These markers produce an excellent gold finish that’s difficult to get from acrylic paints. Markers also remove the need for brush cleanup and reduce the chance of messy paint spills. You still need to take precautions to make sure you’re working in a well ventilated area, but the cap keeps the marker sealed, and without the need for paint thinner and brush cleaner, vapors are kept to a minimum.
An important commentary on pirated ship model kits that are appearing in large numbers on the Internet.
I would like all ship modelers to beware and understand the significance and impact of many kits that are appearing from a number of Chinese companies on the Internet.
The amount of work necessary to research and design ship model kits is a major part of the expense of producing good quality kits. It is unfortunate then that unscrupulous individuals and companies are stealing work that has been legitimately produced at great cost and expense, using the work to produce their own knockoff products and either making their kits more attractive by adding their own details, or undercutting the pricing of legitimate manufacturers, or both.
The problem is rampant, and many ship modelers are aware of what’s going on, but ignore the issue for their own benefit and to the detriment of the dedicated, legitimate ship modeling industry, and it is having an impact on the very companies that have…
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At Ages of Sail, we’ve been getting a lot of shipments coming in over the past week. Today, we just stocked up on Caldercraft kits. Over the last couple weeks, we received a large shipment of kits from Occre and we’ve restocked our assortment of Amati fittings and tools. And, of course, we get regular shipments of Artesania Latina and Dumas products.
So, if you’ve been looking for something that’s been out of stock, or just want to see our huge assortment of products, check us out at Ages of Sail!
Amati just released two more kits of their 1st Step series of easy to build ship model kits, bringing the series to a total of 6 kits.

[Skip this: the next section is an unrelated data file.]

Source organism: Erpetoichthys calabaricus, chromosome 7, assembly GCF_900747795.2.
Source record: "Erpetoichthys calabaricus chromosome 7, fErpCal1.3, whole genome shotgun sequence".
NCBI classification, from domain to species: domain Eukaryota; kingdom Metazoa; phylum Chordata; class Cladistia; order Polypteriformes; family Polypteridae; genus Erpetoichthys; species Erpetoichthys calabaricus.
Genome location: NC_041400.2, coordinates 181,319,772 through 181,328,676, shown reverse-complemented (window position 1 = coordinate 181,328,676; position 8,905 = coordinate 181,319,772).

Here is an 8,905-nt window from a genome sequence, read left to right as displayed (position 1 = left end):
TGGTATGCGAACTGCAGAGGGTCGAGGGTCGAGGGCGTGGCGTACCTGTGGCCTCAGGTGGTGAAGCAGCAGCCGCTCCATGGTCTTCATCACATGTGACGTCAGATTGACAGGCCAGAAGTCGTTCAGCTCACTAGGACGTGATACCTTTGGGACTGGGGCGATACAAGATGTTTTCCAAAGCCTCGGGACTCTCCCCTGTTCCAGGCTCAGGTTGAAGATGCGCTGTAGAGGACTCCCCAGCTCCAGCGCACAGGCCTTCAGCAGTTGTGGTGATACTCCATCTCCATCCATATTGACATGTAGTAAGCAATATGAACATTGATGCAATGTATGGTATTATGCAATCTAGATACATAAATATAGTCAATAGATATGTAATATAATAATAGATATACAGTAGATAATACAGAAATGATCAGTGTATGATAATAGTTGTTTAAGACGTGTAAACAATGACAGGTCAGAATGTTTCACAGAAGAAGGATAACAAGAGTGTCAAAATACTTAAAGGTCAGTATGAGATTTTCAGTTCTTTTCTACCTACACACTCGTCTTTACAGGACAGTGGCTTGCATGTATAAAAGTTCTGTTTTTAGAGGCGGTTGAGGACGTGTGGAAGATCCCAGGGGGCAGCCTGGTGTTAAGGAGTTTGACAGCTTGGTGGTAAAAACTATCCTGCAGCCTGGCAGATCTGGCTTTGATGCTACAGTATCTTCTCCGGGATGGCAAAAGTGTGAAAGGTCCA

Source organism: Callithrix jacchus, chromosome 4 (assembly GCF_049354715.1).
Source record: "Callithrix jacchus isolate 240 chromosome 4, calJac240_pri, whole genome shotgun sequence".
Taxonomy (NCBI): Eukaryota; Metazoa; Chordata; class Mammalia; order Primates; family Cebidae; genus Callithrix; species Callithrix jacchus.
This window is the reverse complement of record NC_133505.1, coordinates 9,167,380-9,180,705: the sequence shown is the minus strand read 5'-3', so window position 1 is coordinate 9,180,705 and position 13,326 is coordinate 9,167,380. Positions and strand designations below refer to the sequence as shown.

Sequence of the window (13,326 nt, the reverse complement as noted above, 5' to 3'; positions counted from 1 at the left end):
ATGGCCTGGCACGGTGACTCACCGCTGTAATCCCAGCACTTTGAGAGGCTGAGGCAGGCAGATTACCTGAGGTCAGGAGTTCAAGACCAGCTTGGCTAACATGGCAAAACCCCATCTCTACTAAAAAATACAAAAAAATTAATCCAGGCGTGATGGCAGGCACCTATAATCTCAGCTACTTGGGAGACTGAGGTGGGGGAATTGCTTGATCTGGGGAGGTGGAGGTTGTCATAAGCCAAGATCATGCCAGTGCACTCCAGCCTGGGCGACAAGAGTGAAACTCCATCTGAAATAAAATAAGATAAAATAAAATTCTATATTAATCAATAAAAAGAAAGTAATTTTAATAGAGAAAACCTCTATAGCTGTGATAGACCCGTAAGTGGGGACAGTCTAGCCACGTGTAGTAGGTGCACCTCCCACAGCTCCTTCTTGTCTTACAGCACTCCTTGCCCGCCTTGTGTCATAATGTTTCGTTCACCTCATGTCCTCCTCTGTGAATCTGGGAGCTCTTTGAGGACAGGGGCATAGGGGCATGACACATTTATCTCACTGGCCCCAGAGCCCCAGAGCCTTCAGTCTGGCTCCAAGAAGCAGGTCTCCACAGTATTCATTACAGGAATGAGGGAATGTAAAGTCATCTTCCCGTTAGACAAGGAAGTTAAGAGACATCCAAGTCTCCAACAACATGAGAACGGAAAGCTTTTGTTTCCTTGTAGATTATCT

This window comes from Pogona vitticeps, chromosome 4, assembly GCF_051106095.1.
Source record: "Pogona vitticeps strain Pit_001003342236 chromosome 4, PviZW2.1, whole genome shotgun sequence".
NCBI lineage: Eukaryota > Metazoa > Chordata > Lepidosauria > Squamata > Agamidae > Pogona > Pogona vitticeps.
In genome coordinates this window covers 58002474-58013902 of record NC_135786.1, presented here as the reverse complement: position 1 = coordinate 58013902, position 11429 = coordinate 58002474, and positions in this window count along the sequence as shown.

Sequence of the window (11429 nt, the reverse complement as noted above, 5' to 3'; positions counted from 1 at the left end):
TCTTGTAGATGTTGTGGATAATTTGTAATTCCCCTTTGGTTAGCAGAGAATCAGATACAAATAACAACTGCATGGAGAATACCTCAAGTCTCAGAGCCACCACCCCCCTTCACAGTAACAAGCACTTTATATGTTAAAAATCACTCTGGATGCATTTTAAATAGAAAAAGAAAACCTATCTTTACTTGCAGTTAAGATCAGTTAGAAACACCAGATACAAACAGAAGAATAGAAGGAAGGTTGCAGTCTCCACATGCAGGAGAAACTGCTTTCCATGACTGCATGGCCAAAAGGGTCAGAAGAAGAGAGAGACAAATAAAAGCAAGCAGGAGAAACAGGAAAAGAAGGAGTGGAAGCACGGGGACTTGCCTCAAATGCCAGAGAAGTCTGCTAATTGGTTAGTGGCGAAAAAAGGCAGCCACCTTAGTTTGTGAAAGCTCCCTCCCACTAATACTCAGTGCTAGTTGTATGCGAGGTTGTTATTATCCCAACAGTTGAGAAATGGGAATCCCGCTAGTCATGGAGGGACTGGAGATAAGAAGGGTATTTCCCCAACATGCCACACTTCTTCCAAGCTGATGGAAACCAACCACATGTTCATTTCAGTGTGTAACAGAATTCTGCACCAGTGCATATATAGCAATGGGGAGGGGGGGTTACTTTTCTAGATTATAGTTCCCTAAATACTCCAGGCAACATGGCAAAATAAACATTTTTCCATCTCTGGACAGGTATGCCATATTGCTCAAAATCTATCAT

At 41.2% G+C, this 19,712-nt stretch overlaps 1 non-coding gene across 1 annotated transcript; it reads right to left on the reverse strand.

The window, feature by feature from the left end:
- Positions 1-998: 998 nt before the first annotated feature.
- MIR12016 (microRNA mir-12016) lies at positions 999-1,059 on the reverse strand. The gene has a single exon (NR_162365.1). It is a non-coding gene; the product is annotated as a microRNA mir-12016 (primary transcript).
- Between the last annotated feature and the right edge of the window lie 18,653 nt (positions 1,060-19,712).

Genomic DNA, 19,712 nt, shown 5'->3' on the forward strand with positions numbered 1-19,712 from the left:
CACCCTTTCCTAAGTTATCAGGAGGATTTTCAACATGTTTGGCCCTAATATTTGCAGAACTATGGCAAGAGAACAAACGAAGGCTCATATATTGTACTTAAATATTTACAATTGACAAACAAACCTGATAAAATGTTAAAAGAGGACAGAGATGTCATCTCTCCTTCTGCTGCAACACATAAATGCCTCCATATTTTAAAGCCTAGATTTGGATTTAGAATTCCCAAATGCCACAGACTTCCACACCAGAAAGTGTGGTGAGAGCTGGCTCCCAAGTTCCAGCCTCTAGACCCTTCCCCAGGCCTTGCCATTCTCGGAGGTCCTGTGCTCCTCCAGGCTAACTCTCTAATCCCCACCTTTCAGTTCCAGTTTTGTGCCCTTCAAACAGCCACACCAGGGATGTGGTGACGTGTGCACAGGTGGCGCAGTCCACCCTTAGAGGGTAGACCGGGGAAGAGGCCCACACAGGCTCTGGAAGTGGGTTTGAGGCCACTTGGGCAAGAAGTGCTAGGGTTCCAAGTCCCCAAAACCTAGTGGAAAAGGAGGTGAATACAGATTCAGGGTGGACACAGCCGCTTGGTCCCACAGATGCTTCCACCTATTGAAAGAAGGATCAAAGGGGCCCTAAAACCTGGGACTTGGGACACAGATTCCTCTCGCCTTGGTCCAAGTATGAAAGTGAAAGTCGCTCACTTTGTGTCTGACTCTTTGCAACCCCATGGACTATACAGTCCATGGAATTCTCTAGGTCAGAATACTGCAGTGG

Up to this point, we’ve had the Pirate Ship, the Elizabethan Galleon, the HMS Bounty and the Santa Maria. Amati has just added the Niña and the Mayflower, two famous ships that brought Europeans to the “New World”.
The new products are both about 1:135 scale like most of the 1st Step kits, and include pre-shaped hulls with a unique, self-aligning design that sandwiches a laser-cut board that includes the keel, stem and stern post, between two halves of the hull, making for a perfectly shaped hull.
The kit includes laser-cut parts, a variety of dowels and strip woods, wood and metal fittings, sail cloth, rigging line, a wooden stand and pedestals to display your completed model, and a printed sheet of flags, and in some cases, colorful hull decorations. Includes an easy to follow, fold-out sheet of step-by-step directions written in English and Italian.
Here are some photos of what you’ll get in a typical 1st Step kit, showing the 1st Step Elizabethan Galleon kit.
These are ideal starter kits and require only basic tools, glue, and paints. They also make great projects for more experienced modelers who just want something fun and quick to build.
Check out these and the other newest kits from Amati Model at Ages of Sail:
Mamoli kits were once a mainstay of the wooden ship modeling community, but after a big fire shut down Mamoli for good, our large stock of Mamoli kits has been shrinking steadily.
Dusek Ship Kits has purchased the rights to produce Mamoli kits again, but it has taken until recently for them to re-release the Mini-Mamoli kits, which are simple designs. Chances are good that we will see a couple of these kits re-released later this year, but we have no information which ones they will be, or even if these will all be re-released.
So, if you’ve been missing Mamoli kits and there is one you’re interested, the list below shows the remaining stock. Some kits, we are likely to have in stock for a while, but watch out for those with only 1 or 2 remaining!
- MV19 Roter Lowe x4
- MV21 Sao Miguel x5
- MV22 Blue Shadown x4
- MV24 Friesland x1
- MV25 Marseille x3
- MV26 America x12
- MV29 Il Leudo x4
- MV31 USS Constitution x2
- MV33 Gretel x2
- MV34 Le Gloire x5
- MV35 Hunter x5
- MV36 Rattlesnake x1
- MV37 Halifax x4
- MV38 Le Coureur x4
- MV40 Royal Louis x2
- MV41 Flying Cloud x5
- MV45 Portsmouth x4
- MV46 Black Prince x2
- MV48 Lexington x7
- MV49 Mayflower x3
- MV43 Puritan x1
- MV51 Catalina x5
- MV54 Jenny x2